Caldwell & the Chisholm Trail


          A mile southeast of this marker the Chisholm Trail entered Kansas. It took its name from Jesse Chisholm, Indian trader, whose route lay between the North Canadian river and present Wichita. In 1867 it was extended from the Red river to Abilene when the building of the Union Pacific gave Texas cattle an Eastern market. Over this long trail more than a million head were driven before the Santa Fe built south and brought the drives to Newton, 1871, and the next year to Wichita. Incoming setters in Kansas soon fenced off the land and by 1876, drovers had abandoned the trail. In 1880, however, the railroad built to Caldwell, one mile north, and drives were resumed. It is estimated that two million longhorns were driven across the prairie here on a road that in many places was a quarter of a mile wide and as bare as a modern highway.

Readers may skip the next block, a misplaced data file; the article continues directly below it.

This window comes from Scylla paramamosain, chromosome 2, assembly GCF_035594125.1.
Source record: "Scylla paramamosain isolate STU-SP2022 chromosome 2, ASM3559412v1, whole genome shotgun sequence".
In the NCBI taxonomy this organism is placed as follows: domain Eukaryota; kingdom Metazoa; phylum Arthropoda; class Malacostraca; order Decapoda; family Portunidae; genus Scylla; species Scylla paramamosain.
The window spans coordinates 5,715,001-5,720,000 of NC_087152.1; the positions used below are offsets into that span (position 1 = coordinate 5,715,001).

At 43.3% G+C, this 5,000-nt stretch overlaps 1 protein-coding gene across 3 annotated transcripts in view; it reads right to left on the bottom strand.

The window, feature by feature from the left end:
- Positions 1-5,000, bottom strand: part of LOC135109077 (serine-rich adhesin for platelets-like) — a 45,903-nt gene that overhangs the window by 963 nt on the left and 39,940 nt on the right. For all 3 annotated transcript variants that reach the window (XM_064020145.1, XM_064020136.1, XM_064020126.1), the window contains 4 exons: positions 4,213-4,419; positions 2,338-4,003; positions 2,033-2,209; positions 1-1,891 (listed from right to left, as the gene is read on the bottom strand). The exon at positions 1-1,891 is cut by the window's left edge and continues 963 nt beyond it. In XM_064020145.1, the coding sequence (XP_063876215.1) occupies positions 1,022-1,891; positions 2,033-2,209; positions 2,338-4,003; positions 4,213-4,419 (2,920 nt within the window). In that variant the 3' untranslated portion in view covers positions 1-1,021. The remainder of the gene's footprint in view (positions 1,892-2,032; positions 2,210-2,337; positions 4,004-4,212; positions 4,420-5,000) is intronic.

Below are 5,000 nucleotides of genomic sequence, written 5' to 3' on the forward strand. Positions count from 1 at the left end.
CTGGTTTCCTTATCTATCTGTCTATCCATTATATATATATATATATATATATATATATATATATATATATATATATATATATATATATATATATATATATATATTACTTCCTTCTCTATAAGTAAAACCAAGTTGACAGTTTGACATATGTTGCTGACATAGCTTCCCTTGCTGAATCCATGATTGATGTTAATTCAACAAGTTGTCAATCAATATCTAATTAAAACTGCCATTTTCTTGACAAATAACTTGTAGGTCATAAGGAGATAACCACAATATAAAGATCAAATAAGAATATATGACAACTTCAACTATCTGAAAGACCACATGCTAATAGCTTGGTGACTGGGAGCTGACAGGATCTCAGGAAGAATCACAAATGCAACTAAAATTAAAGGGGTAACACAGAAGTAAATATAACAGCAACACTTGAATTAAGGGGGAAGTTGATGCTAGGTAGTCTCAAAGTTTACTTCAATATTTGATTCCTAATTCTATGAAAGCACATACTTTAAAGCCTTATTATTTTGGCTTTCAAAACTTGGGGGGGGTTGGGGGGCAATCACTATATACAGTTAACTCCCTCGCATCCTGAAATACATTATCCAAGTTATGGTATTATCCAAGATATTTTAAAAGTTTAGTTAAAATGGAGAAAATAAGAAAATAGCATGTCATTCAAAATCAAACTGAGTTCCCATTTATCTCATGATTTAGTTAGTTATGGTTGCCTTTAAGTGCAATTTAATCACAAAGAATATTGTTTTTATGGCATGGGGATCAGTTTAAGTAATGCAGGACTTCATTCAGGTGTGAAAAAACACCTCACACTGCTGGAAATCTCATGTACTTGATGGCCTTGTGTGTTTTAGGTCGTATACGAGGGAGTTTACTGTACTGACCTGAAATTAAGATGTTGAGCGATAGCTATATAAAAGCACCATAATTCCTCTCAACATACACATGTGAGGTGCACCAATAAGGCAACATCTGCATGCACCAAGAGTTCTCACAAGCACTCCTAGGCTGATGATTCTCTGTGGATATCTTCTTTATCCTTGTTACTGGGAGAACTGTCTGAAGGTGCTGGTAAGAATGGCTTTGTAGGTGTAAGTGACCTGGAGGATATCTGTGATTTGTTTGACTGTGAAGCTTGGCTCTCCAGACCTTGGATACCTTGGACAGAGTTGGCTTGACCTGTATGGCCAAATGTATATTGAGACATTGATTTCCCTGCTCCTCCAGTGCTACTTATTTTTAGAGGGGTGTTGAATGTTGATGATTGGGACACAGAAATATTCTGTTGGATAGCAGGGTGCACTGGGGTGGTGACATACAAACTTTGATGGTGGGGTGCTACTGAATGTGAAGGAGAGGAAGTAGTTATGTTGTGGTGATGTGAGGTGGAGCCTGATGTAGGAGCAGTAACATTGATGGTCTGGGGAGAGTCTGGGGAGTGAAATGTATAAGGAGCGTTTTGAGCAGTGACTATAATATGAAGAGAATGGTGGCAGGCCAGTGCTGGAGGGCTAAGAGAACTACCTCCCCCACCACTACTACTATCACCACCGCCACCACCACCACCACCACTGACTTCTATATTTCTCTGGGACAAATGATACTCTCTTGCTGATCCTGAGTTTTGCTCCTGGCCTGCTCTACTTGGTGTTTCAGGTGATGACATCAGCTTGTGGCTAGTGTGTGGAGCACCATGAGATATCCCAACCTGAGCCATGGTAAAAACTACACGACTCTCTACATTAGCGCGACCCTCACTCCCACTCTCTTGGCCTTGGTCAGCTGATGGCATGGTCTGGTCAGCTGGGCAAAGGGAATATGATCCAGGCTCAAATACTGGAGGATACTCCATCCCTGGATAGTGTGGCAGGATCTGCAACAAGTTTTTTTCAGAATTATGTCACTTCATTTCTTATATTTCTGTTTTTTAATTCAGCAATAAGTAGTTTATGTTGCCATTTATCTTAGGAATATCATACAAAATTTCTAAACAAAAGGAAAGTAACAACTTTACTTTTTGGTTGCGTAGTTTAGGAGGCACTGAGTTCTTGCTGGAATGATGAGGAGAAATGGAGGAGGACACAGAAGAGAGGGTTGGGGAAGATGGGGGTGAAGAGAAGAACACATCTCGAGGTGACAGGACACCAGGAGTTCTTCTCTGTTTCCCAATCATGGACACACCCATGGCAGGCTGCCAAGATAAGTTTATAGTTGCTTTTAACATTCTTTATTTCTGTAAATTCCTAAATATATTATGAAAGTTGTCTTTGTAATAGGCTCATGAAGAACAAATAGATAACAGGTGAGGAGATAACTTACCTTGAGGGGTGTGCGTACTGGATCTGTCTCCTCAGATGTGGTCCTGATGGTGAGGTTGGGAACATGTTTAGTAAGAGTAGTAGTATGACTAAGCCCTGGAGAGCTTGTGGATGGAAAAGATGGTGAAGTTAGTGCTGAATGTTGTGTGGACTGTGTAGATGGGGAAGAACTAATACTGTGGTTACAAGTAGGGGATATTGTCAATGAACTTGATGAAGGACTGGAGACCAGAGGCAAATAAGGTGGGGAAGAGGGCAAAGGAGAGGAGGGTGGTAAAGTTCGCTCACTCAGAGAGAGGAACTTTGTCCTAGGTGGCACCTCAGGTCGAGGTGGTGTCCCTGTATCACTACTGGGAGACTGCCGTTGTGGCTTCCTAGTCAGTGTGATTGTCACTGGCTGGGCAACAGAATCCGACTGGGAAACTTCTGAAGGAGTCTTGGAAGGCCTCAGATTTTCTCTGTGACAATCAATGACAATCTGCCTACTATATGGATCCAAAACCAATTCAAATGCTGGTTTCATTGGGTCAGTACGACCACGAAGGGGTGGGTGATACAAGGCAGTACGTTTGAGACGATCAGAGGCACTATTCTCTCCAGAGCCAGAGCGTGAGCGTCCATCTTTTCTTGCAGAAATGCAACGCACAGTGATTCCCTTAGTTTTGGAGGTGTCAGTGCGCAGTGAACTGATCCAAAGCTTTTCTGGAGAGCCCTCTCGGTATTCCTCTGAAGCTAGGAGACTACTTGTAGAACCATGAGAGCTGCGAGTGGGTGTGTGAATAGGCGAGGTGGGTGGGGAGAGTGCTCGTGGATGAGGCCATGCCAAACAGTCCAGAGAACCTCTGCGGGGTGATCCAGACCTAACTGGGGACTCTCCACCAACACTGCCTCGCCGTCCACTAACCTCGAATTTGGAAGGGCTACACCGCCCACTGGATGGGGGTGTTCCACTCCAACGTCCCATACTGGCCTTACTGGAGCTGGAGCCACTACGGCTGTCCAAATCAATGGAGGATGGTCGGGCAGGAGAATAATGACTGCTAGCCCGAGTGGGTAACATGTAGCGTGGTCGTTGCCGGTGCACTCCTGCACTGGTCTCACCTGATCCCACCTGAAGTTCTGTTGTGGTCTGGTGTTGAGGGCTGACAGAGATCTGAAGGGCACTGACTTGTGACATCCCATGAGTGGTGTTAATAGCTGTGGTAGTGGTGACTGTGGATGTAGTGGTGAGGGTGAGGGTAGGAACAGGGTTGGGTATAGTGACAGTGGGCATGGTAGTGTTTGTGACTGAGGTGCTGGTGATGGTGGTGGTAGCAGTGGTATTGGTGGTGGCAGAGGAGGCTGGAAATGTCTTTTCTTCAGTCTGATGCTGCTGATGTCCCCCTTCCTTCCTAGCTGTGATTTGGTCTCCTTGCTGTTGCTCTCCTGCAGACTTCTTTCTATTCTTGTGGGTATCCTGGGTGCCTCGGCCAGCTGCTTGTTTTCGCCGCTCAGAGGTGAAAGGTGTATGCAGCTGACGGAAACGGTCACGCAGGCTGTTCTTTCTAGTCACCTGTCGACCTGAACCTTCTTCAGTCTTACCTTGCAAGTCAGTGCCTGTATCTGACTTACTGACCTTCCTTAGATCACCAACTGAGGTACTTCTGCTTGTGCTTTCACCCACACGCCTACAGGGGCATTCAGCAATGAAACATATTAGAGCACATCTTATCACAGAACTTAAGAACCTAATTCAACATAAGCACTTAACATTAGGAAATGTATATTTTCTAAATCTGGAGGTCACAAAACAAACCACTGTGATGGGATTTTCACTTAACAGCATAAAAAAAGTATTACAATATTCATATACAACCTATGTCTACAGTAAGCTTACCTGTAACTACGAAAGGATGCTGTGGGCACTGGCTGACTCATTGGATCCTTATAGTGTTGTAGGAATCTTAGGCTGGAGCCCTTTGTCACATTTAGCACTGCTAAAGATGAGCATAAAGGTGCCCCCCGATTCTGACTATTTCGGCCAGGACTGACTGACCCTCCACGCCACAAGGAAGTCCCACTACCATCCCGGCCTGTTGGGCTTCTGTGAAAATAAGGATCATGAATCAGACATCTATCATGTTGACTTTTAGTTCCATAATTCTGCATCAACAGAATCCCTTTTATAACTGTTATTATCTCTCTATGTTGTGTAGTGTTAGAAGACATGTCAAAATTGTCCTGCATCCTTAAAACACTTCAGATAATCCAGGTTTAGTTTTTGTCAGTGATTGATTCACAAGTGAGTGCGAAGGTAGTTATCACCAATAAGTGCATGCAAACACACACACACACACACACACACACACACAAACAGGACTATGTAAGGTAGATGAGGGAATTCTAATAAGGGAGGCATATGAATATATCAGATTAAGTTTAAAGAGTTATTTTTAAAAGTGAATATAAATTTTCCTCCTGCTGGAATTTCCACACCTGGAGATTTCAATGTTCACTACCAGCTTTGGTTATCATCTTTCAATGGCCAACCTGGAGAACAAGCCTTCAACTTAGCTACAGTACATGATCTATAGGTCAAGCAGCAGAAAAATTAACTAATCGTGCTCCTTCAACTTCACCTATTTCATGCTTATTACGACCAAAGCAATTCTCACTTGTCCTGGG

Erected by the Kansas Historical Society and State Highway Commission
Historical marker on US-81, south of Caldwell,

Sumner County

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August 29, 2000 / Bob Walter / Wichita, Kansas / history@kslib.info

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